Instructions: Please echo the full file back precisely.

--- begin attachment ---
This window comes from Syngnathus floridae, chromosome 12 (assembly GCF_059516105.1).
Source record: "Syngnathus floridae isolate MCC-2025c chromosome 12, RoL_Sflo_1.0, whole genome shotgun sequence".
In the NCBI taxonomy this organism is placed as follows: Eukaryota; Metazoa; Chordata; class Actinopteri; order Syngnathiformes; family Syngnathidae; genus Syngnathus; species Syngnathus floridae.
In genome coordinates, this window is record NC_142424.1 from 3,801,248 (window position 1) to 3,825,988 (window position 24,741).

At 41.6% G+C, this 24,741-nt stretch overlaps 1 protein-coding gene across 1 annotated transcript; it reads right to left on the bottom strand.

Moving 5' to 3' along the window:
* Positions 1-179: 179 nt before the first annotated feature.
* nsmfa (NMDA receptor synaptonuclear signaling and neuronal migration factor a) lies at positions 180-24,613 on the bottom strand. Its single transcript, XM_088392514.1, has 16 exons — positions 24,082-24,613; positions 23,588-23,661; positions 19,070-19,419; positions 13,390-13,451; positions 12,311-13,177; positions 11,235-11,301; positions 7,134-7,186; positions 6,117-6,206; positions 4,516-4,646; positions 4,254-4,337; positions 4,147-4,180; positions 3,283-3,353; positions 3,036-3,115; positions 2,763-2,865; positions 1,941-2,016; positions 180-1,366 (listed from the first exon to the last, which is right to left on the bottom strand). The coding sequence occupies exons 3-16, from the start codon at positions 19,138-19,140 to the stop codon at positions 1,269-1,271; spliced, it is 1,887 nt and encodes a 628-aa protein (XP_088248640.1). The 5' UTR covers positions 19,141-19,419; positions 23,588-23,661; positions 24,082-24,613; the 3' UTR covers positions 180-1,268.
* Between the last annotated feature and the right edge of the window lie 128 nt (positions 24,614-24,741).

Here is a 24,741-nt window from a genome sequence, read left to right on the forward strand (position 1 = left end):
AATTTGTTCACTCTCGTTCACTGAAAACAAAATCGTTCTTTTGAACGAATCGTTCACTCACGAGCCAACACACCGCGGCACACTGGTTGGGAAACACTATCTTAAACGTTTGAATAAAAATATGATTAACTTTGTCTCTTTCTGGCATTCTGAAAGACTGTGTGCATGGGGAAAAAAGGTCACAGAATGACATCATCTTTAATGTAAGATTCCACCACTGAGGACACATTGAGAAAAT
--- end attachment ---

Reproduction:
This window comes from Syngnathus floridae, chromosome 12 (assembly GCF_059516105.1).
Source record: "Syngnathus floridae isolate MCC-2025c chromosome 12, RoL_Sflo_1.0, whole genome shotgun sequence".
In the NCBI taxonomy this organism is placed as follows: Eukaryota; Metazoa; Chordata; class Actinopteri; order Syngnathiformes; family Syngnathidae; genus Syngnathus; species Syngnathus floridae.
In genome coordinates, this window is record NC_142424.1 from 3,801,248 (window position 1) to 3,825,988 (window position 24,741).

At 41.6% G+C, this 24,741-nt stretch overlaps 1 protein-coding gene across 1 annotated transcript; it reads right to left on the bottom strand.

Moving 5' to 3' along the window:
* Positions 1-179: 179 nt before the first annotated feature.
* nsmfa (NMDA receptor synaptonuclear signaling and neuronal migration factor a) lies at positions 180-24,613 on the bottom strand. Its single transcript, XM_088392514.1, has 16 exons — positions 24,082-24,613; positions 23,588-23,661; positions 19,070-19,419; positions 13,390-13,451; positions 12,311-13,177; positions 11,235-11,301; positions 7,134-7,186; positions 6,117-6,206; positions 4,516-4,646; positions 4,254-4,337; positions 4,147-4,180; positions 3,283-3,353; positions 3,036-3,115; positions 2,763-2,865; positions 1,941-2,016; positions 180-1,366 (listed from the first exon to the last, which is right to left on the bottom strand). The coding sequence occupies exons 3-16, from the start codon at positions 19,138-19,140 to the stop codon at positions 1,269-1,271; spliced, it is 1,887 nt and encodes a 628-aa protein (XP_088248640.1). The 5' UTR covers positions 19,141-19,419; positions 23,588-23,661; positions 24,082-24,613; the 3' UTR covers positions 180-1,268.
* Between the last annotated feature and the right edge of the window lie 128 nt (positions 24,614-24,741).

Here is a 24,741-nt window from a genome sequence, read left to right on the forward strand (position 1 = left end):
AATTTGTTCACTCTCGTTCACTGAAAACAAAATCGTTCTTTTGAACGAATCGTTCACTCACGAGCCAACACACCGCGGCACACTGGTTGGGAAACACTATCTTAAACGTTTGAATAAAAATATGATTAACTTTGTCTCTTTCTGGCATTCTGAAAGACTGTGTGCATGGGGAAAAAAGGTCACAGAATGACATCATCTTTAATGTAAGATTCCACCACTGAGGACACATTGAGAAAAT